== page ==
SETTING: Technology bench testing and Chiropractic College.
METHODS: Complex forces and moments were applied to the modified treatment table, including standardized static and dynamic loads and those exerted by chiropractic students when delivering spinal manipulative therapy. Manipulation data was postprocessed by a second-order Butterworth filter with a 5-Hz cutoff frequency. Changes in lumbar spinal manipulative therapy procedures performed by chiropractic students were digitally recorded using the sensing system at approximately 1-month intervals throughout the course of a trimester of training.
RESULTS: The system frequency response remains relatively consistent over the interval of test loads from 89 N to 222 N and from 53 nm to 133 nm with fundamental frequencies 5.9 Hz and higher. Changes in biomechanical parameters, including peak amplitude, slope, and duration over time and training, were observed in student chiropractic manipulations. Results show a minimum of 18% (P =.0723) increase during interval 1 in mean peak amplitude and slope parameters. Only a slight (3%) mean reduction of the procedure duration was seen.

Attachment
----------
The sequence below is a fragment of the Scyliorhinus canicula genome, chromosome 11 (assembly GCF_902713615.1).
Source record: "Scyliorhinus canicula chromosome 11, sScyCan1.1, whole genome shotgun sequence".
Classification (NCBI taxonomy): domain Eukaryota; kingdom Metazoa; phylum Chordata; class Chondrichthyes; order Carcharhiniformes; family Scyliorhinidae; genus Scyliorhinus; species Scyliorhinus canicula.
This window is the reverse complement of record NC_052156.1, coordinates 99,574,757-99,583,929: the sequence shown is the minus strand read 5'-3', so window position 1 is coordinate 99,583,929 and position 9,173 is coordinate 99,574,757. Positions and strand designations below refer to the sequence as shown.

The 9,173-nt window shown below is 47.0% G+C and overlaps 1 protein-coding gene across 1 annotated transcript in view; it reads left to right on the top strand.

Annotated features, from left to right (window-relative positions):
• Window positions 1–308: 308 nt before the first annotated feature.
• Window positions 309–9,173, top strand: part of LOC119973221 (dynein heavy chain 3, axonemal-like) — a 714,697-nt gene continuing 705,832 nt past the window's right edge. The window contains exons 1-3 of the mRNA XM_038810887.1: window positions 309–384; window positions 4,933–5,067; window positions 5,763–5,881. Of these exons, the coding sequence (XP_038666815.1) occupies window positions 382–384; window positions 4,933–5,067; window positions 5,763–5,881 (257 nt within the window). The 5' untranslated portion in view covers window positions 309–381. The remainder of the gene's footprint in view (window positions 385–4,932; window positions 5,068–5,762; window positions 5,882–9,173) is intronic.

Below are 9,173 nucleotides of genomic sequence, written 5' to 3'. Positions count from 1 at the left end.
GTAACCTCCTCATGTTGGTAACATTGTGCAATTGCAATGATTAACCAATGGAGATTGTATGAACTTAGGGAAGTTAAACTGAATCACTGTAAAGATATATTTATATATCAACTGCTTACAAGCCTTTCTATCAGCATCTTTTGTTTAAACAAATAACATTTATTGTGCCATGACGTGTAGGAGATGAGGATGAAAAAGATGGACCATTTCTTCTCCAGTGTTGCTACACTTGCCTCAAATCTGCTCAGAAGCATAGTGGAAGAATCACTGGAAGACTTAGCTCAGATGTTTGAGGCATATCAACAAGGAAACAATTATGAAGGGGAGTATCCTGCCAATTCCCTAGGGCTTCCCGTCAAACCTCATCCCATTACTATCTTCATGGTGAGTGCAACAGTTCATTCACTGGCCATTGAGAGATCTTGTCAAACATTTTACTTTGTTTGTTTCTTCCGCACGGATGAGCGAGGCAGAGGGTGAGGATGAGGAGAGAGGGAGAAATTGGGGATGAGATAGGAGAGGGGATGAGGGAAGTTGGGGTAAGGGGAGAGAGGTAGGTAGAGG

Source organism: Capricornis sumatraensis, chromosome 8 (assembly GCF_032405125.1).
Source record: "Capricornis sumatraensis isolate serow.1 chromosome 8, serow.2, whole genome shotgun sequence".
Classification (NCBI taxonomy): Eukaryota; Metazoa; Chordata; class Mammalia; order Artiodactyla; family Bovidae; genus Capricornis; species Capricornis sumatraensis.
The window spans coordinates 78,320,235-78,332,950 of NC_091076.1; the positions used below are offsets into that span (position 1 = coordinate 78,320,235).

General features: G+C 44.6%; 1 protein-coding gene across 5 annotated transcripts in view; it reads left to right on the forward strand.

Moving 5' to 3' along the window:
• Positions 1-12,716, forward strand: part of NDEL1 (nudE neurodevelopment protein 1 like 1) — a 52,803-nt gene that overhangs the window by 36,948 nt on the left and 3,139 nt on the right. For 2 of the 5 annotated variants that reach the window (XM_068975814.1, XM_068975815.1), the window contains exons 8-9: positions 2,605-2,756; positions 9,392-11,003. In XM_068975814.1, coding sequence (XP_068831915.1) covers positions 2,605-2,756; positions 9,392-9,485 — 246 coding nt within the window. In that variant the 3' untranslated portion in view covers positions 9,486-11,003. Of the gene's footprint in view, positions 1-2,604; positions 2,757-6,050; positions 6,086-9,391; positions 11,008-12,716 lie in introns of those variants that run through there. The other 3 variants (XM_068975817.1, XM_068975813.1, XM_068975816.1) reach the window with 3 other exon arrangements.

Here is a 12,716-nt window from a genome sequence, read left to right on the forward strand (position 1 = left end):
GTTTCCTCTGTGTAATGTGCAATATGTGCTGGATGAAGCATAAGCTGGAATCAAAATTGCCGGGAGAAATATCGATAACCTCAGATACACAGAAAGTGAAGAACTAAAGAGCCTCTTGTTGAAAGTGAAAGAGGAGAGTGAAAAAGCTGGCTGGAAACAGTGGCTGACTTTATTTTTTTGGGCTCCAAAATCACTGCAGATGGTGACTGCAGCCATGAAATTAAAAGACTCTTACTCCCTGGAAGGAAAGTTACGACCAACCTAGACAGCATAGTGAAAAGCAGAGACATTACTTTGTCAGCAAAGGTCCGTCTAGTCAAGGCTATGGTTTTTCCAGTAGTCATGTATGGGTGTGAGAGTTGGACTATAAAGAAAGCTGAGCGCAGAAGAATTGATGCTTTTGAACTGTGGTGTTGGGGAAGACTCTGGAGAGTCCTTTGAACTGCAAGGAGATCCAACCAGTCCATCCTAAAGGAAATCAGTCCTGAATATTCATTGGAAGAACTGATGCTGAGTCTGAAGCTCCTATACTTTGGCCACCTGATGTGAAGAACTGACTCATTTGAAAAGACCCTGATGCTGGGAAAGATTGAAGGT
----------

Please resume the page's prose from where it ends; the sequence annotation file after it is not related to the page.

CONCLUSIONS: The results support the fidelity of the sensing system and its ability to quantify small, statistically significant changes in biomechanical parameters. With this type of instrumentation, it is feasible to assess the skill of chiropractic physicians performing spinal manipulative therapy.
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